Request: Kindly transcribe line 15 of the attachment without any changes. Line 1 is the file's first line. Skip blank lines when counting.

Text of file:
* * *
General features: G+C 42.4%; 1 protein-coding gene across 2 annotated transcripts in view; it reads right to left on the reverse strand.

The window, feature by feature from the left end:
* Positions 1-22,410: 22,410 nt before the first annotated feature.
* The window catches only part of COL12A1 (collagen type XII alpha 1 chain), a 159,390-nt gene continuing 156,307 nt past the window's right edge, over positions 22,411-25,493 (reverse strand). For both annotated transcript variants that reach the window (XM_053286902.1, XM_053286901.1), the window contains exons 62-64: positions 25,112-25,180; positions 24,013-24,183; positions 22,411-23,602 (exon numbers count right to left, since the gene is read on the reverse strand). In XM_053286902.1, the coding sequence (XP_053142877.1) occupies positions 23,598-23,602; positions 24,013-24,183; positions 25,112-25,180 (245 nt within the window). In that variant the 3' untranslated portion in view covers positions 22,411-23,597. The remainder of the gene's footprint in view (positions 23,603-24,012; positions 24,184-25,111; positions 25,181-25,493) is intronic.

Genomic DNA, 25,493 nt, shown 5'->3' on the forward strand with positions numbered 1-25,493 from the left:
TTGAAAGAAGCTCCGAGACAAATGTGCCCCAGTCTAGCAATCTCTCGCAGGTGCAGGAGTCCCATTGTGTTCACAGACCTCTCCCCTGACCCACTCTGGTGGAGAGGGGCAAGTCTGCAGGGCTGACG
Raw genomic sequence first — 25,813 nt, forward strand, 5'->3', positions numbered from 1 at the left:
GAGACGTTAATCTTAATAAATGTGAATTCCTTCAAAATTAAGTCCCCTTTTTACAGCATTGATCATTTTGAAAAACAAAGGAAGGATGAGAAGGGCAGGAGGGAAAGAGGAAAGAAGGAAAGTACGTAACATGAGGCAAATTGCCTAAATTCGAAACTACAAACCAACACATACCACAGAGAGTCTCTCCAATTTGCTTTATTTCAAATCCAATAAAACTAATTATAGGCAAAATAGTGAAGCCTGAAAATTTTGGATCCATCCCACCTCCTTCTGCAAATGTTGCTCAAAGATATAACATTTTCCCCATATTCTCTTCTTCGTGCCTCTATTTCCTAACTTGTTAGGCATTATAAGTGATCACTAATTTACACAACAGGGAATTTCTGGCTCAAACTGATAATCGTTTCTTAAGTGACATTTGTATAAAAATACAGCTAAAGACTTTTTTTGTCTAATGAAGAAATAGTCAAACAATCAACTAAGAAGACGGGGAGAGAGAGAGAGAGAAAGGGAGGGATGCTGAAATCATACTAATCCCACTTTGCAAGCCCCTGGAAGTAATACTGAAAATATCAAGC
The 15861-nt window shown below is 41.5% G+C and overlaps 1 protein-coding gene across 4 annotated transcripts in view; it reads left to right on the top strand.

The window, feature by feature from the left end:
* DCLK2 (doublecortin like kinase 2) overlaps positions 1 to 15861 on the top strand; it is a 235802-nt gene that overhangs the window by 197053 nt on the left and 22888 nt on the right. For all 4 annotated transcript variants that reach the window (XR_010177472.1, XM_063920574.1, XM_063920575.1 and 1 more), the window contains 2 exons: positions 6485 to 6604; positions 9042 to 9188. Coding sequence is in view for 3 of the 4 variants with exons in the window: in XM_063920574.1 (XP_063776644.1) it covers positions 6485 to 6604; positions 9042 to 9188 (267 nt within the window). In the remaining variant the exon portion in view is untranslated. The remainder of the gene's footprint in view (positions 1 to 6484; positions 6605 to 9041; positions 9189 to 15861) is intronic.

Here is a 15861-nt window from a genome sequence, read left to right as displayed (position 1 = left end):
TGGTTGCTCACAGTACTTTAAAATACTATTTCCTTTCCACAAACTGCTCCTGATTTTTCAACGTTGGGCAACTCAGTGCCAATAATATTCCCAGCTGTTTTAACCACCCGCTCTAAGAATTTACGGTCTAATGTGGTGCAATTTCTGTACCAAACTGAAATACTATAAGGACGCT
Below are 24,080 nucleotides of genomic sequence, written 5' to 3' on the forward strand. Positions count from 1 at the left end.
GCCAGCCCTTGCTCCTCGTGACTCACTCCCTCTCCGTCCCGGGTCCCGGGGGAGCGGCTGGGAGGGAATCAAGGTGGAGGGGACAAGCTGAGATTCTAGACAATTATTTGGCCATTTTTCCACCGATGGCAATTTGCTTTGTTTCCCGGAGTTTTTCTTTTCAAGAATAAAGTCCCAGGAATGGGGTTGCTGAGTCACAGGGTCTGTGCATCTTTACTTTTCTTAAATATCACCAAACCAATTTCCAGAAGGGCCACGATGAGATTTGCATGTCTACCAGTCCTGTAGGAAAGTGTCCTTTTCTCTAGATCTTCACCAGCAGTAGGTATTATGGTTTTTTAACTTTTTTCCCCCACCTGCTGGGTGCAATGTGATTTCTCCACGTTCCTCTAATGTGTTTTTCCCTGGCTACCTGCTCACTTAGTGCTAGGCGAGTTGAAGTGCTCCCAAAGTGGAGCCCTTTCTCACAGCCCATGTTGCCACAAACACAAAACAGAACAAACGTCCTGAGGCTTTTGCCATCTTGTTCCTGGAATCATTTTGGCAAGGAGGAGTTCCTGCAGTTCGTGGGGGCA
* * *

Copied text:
GCCAGCCCTTGCTCCTCGTGACTCACTCCCTCTCCGTCCCGGGTCCCGGGGGAGCGGCTGGGAGGGAATCAAGGTGGAGGGGACAAGCTGAGATTCTAGACAATTATTTGGCCATTTTTCCACCGATGGCAATTTGCTTTGTTTCCCGGAGTTTTTCTTTTCAAGAATAAAGTCCCAGGAATGGGGTTGCTGAGTCACAGGGTCTGTGCATCTTTACTTTTCTTAAATATCACCAAACCAATTTCCAGAAGGGCCACGATGAGATTTGCATGTCTACCAGTCCTGTAGGAAAGTGTCCTTTTCTCTAGATCTTCACCAGCAGTAGGTATTATGGTTTTTTAACTTTTTTCCCCCACCTGCTGGGTGCAATGTGATTTCTCCACGTTCCTCTAATGTGTTTTTCCCTGGCTACCTGCTCACTTAGTGCTAGGCGAGTTGAAGTGCTCCCAAAGTGGAGCCCTTTCTCACAGCCCATGTTGCCACAAACACAAAACAGAACAAACGTCCTGAGGCTTTTGCCATCTTGTTCCTGGAATCATTTTGGCAAGGAGGAGTTCCTGCAGTTCGTGGGGGCA